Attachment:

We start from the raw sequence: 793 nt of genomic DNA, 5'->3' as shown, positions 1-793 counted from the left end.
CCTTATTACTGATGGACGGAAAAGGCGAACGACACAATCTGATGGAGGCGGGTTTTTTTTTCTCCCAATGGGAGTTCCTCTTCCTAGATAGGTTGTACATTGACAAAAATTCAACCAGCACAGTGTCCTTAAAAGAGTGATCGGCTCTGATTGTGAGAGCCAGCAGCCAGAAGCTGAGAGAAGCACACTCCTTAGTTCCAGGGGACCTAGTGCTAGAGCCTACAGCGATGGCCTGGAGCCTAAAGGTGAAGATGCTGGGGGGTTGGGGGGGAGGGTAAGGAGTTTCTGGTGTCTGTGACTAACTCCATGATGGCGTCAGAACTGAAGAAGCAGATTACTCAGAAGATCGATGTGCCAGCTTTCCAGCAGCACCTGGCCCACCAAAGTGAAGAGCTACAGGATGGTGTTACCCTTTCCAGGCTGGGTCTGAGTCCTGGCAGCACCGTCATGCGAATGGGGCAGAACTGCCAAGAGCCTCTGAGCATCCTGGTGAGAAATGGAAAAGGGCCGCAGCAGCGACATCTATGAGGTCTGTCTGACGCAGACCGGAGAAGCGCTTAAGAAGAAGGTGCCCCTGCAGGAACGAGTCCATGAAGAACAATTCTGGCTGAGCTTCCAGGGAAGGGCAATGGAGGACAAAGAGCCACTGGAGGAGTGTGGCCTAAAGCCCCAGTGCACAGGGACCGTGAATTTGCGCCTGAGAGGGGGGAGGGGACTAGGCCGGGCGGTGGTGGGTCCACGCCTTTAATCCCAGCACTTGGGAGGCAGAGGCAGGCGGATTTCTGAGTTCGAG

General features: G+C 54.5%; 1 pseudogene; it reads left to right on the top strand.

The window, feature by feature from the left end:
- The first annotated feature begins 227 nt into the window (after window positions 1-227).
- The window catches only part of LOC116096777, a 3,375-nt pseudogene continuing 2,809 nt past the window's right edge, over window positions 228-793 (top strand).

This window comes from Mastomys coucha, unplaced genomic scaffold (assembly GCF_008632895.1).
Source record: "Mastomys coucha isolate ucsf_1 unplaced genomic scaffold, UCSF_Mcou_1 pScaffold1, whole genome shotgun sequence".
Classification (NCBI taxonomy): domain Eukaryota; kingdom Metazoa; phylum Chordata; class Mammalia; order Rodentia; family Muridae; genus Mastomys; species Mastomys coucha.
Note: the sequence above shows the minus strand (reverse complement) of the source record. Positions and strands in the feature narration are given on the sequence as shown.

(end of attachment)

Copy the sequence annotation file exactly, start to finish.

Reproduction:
We start from the raw sequence: 793 nt of genomic DNA, 5'->3' as shown, positions 1-793 counted from the left end.
CCTTATTACTGATGGACGGAAAAGGCGAACGACACAATCTGATGGAGGCGGGTTTTTTTTTCTCCCAATGGGAGTTCCTCTTCCTAGATAGGTTGTACATTGACAAAAATTCAACCAGCACAGTGTCCTTAAAAGAGTGATCGGCTCTGATTGTGAGAGCCAGCAGCCAGAAGCTGAGAGAAGCACACTCCTTAGTTCCAGGGGACCTAGTGCTAGAGCCTACAGCGATGGCCTGGAGCCTAAAGGTGAAGATGCTGGGGGGTTGGGGGGGAGGGTAAGGAGTTTCTGGTGTCTGTGACTAACTCCATGATGGCGTCAGAACTGAAGAAGCAGATTACTCAGAAGATCGATGTGCCAGCTTTCCAGCAGCACCTGGCCCACCAAAGTGAAGAGCTACAGGATGGTGTTACCCTTTCCAGGCTGGGTCTGAGTCCTGGCAGCACCGTCATGCGAATGGGGCAGAACTGCCAAGAGCCTCTGAGCATCCTGGTGAGAAATGGAAAAGGGCCGCAGCAGCGACATCTATGAGGTCTGTCTGACGCAGACCGGAGAAGCGCTTAAGAAGAAGGTGCCCCTGCAGGAACGAGTCCATGAAGAACAATTCTGGCTGAGCTTCCAGGGAAGGGCAATGGAGGACAAAGAGCCACTGGAGGAGTGTGGCCTAAAGCCCCAGTGCACAGGGACCGTGAATTTGCGCCTGAGAGGGGGGAGGGGACTAGGCCGGGCGGTGGTGGGTCCACGCCTTTAATCCCAGCACTTGGGAGGCAGAGGCAGGCGGATTTCTGAGTTCGAG

General features: G+C 54.5%; 1 pseudogene; it reads left to right on the top strand.

The window, feature by feature from the left end:
- The first annotated feature begins 227 nt into the window (after window positions 1-227).
- The window catches only part of LOC116096777, a 3,375-nt pseudogene continuing 2,809 nt past the window's right edge, over window positions 228-793 (top strand).

This window comes from Mastomys coucha, unplaced genomic scaffold (assembly GCF_008632895.1).
Source record: "Mastomys coucha isolate ucsf_1 unplaced genomic scaffold, UCSF_Mcou_1 pScaffold1, whole genome shotgun sequence".
Classification (NCBI taxonomy): domain Eukaryota; kingdom Metazoa; phylum Chordata; class Mammalia; order Rodentia; family Muridae; genus Mastomys; species Mastomys coucha.
Note: the sequence above shows the minus strand (reverse complement) of the source record. Positions and strands in the feature narration are given on the sequence as shown.